barry coates trade
Green Party trade spokesperson Barry Coates speaks at a trade rally outside Parliament

Free trade backers are simply out of touch

Are the backers of free trade out of touch with public opinion? This was the question asked when the Chartered Accountants launched their Future of Trade study. I was astonished by the answer in a room of free trade enthusiasts and accountants. 62% said the backers of free trade are out of touch!

This echoes the massive public opposition to the Trans-Pacific Partnership Agreement (TPPA). I was coordinator of the It’s Our Future campaign when over 30,000 people marched down Queen Street, and more than half of the New Zealand public opposed the TPPA in a TV3/Reid Research  poll.

In response to public opposition over the TPPA, the Minister for Trade, Todd McClay promised a ‘trade refresh’. But this turned out to be another empty consultation, reflecting the government’s patronising approach. They said that the public just doesn’t understand the benefits of agreements like the TPPA.

Green Party trade spokesperson Barry Coates at a trade rally outside Parliament

The Prime Minister, Bill English, launched the government’s new trade ‘strategy’ on 24 March. It aims for more free trade agreements (FTAs) and commits more money to be spent on negotiating trade agreements. The benefits are exaggerated. The main benefit the government foresees come from removing ‘non-tariff barriers’, but these are often confused with removing legitimate regulation.

New Zealanders march against the TPPA on 4 February 2016

The main shortcoming is that the government’s policy fails to address the main focus of the new generation of trade agreements – restrictions on the powers of government to regulate in the public interest. The thousands of Kiwis who wrote letters and submissions against the TPPA pointed out that the TPPA would undermine our local economy, our rights and our sovereignty. We should never allow foreign multinationals to sue our government for laws that elevate our national interest over their profits. Research reports show that trade agreements like the TPPA benefit foreign corporations and some exporters, but not most New Zealanders.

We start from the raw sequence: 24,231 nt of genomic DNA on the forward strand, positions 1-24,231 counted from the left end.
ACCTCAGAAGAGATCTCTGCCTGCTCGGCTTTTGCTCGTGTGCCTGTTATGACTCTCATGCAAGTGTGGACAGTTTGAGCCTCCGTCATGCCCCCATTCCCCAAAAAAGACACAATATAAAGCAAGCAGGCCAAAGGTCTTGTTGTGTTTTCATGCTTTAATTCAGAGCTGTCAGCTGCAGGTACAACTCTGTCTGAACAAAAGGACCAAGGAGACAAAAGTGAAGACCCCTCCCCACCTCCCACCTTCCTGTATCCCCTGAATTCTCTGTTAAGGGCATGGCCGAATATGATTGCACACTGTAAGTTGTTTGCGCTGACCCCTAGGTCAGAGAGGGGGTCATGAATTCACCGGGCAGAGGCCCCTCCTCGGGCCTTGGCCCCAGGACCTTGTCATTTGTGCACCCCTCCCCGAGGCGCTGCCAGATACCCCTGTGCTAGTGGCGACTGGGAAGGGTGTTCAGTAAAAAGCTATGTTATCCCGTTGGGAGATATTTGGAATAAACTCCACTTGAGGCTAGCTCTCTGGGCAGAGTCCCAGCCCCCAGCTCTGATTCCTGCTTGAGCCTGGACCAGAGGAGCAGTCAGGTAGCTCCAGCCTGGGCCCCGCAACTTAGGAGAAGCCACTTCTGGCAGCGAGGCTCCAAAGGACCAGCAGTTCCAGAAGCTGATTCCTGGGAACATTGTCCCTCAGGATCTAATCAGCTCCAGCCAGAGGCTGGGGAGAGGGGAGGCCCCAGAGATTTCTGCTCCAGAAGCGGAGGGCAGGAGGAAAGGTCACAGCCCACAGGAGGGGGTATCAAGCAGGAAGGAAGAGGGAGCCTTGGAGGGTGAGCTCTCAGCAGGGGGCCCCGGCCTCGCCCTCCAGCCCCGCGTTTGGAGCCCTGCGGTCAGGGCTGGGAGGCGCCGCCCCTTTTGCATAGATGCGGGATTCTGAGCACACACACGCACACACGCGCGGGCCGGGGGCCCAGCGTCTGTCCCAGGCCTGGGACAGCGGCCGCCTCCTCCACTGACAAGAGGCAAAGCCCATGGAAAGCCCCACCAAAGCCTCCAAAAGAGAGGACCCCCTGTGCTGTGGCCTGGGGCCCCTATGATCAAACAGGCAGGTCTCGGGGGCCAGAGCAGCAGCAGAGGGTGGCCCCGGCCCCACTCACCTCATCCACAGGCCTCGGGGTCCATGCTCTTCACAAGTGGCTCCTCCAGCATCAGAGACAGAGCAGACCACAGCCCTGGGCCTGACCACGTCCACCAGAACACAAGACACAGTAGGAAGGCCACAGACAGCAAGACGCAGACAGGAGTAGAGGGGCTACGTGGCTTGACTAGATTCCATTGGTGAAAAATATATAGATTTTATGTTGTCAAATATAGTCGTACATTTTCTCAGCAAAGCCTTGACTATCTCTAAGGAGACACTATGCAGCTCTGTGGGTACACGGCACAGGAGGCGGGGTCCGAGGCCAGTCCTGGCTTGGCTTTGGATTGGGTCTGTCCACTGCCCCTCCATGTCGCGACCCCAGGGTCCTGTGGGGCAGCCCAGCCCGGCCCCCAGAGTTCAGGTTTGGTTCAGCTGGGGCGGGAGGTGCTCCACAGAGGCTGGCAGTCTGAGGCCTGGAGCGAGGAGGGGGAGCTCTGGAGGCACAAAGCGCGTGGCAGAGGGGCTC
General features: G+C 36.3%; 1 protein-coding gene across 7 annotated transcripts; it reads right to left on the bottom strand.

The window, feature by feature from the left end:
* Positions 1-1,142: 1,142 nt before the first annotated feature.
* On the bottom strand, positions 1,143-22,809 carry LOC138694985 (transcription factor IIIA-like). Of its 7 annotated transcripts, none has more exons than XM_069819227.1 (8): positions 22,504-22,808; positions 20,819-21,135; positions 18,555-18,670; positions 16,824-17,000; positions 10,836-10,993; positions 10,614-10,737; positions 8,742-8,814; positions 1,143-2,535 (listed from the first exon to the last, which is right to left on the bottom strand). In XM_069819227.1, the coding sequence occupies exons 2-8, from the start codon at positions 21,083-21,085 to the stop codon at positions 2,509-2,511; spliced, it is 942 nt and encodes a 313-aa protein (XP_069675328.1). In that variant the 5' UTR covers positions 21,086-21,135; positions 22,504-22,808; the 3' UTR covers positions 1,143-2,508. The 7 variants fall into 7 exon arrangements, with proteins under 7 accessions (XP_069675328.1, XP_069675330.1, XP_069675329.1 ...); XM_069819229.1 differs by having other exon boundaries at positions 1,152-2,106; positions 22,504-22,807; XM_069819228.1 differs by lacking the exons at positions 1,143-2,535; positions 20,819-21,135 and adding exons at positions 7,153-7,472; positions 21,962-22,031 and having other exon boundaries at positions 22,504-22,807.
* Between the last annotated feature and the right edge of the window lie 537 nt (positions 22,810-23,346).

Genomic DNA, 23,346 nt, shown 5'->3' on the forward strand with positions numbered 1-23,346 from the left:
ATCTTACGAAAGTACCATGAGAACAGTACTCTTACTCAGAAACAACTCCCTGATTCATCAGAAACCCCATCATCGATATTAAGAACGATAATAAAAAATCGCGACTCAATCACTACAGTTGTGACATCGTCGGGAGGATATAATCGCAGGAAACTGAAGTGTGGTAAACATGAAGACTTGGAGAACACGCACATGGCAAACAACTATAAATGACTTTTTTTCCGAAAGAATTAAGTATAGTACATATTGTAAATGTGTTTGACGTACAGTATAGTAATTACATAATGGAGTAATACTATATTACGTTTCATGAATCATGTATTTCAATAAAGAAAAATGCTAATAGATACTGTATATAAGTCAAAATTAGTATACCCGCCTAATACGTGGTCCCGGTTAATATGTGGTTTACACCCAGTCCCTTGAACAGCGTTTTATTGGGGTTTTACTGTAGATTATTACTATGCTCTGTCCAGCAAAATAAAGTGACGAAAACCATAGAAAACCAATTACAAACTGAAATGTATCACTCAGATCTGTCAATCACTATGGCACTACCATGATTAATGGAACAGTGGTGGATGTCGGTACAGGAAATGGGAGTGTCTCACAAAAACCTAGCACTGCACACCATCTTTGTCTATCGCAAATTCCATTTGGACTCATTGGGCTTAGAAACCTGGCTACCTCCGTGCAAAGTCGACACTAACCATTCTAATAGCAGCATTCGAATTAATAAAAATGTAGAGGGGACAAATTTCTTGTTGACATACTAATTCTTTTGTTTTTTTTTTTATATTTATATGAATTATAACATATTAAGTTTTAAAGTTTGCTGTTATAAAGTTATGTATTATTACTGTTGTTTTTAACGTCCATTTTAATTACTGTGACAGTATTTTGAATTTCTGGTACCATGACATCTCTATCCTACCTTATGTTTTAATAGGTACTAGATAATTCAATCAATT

Being against these trade agreements isn’t the same as being against trade. It is widely accepted that New Zealand needs to trade with other countries. But a growing number of Kiwis are against trade agreements that impose higher costs on to consumers for patents, raise the cost of artistic works and books through longer copyright periods, give foreign corporations advantages over our small businesses, undermine te Tiriti rights, and override environment protection, climate change policies, consumer regulations, and workers’ rights.

The balance of our trade agreements is wrong. These agreements give privileges to global companies over our SMEs and our local economy. This is unfair and unsustainable, especially in an era of climate change. And these agreements put profits ahead of our environment, our social equality, and other values. We need a fundamental change to trade policy.

It is not only the public who are against these agreements. Chartered Accountants Australia and New Zealand surveyed 600 New Zealand businesses. 72% of the businesses said that free trade agreements didn’t benefit their business. They want real benefits like streamlined customs processes, online platforms and above all, action on the environment to support our clean green reputation.

The government’s target of increasing exports to 40% of GDP is failing. Instead of rising, the proportion of exports is actually falling. More FTAs aren’t the answer. We need a new strategy that adds value to our commodities, strengthens innovation and skills, and makes sustainability a reality.

The Green Party supports fair and sustainable trade. We are calling for better trade and investment agreements which respect our democracy, support the local economy, promote sustainable business and uphold rights for workers and te Tiriti. We should be seeking to promote our exports and improve our access to overseas markets in ways that are consistent with the long-term interests of all New Zealanders.